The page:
Bald Eagle Diet Points to Intact Ecosystem

By Joshua Rapp Learn

A breeding male bald eagle A breeding male bald eagle lands at the West End on Santa Catalina Island, California. A study comparing reintroduced eagle diets with those of historical eagle populations shows the birds’ palate is back to something like they were in prehistoric times.
Image Credit: P. Sharpe

A sustained natural diet of an animal that soars over the top of the food chain is a good indicator that an ecosystem is intact.

New research tracking the eating habits of bald eagles (Haliaeetus leucocephalus) reintroduced to the Channel Islands of California over the past two decades shows the birds are thriving on diets of fish and seabirds — something that closely mimics the food they were probably eating in prehistoric times.

“It’s just neat to see a successful reintroduction of a top predator like bald eagles,” said Seth Newsome, an assistant biology professor in University of New Mexico and a lead author in a study published recently in The Condor: Ornithological Applications.

The authors of the study examined the diets of bald eagles through collecting prey remains from nests and doing carbon and nitrogen isotope analysis of feathers from 2010-2011. They then compared the results to data gathered from old nests from the early 20th century before the eagles disappeared from the Channel Islands due to human predation and DDT-related deaths.

They found that modern day eagles’ diets differ a lot compared to those of the early 20th century, when the islands were mostly inhabited by ranchers. Historical eagle nests on San Miguel Island revealed the birds there largely relied on sheep for sustenance.

“Eagles, interestingly, were eating a lot of terrestrial food,” Newsome said. “These eagles were adapting to the local conditions at the time.”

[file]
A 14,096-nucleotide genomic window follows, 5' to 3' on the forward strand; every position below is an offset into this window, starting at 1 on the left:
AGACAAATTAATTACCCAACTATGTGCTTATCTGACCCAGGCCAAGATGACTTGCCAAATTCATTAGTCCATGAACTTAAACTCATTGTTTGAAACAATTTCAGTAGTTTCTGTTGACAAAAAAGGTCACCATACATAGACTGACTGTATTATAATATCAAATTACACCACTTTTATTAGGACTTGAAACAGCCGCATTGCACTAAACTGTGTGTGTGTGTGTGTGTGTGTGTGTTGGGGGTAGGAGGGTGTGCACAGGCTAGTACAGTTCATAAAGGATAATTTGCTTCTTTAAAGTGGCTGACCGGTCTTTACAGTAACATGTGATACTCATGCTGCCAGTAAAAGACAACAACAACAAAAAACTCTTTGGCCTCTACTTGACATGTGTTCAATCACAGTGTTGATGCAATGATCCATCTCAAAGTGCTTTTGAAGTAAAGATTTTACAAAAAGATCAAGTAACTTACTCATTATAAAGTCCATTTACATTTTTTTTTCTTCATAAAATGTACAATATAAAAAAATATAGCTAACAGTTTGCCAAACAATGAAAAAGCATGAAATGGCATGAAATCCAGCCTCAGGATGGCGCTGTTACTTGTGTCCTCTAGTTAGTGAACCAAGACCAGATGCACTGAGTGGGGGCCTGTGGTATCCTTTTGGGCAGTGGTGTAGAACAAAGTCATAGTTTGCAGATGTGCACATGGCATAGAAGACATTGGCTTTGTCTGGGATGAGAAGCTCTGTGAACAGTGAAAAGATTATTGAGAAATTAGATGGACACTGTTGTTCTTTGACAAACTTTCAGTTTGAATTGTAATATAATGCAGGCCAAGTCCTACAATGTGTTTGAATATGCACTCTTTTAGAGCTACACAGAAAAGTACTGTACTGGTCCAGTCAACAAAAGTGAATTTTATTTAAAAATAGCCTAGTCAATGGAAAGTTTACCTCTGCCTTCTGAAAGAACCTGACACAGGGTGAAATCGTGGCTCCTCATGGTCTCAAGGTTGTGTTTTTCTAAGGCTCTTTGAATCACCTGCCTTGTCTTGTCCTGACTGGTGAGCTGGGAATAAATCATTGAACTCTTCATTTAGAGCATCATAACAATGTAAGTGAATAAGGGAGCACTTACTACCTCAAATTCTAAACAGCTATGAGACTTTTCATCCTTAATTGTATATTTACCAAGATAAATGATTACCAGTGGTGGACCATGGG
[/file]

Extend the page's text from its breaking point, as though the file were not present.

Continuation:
Reintroduced eagles don’t have the same options on their plates though, and even differ depending on whether they are on the northern or southern Channel Islands. “Those sorts of resources aren’t there because, for good reason, they’ve been taken out of the islands,” Newsome said about land food resources.

The birds on Santa Catalina Island in the south rely on fish offal tossed from recreational fishing boats around the island today. Newsome said the birds from that island follow those boats around, eating scraps cast off by the fishing boats.

The birds on the northern islands mostly consumed seabirds, a diet that probably more closely resembles what Channel Island eagles were eating before ranchers started living there.

“One of the main reasons why eagle reintroduction has been so successful on the northern Channel Islands is that they can use that seabird prey base,” Newsome said.

Newsome said it’s a sign of the ecosystem being intact — something rare in an area so close to a major city such as Los Angeles.

“There’s a lot of successful conservation that has gone on in the northern Channel Islands.”

Joshua LearnJoshua Rapp Learn is a science writer at The Wildlife Society. Contact him at jlearn@wildlife.org with any questions or comments about his article.

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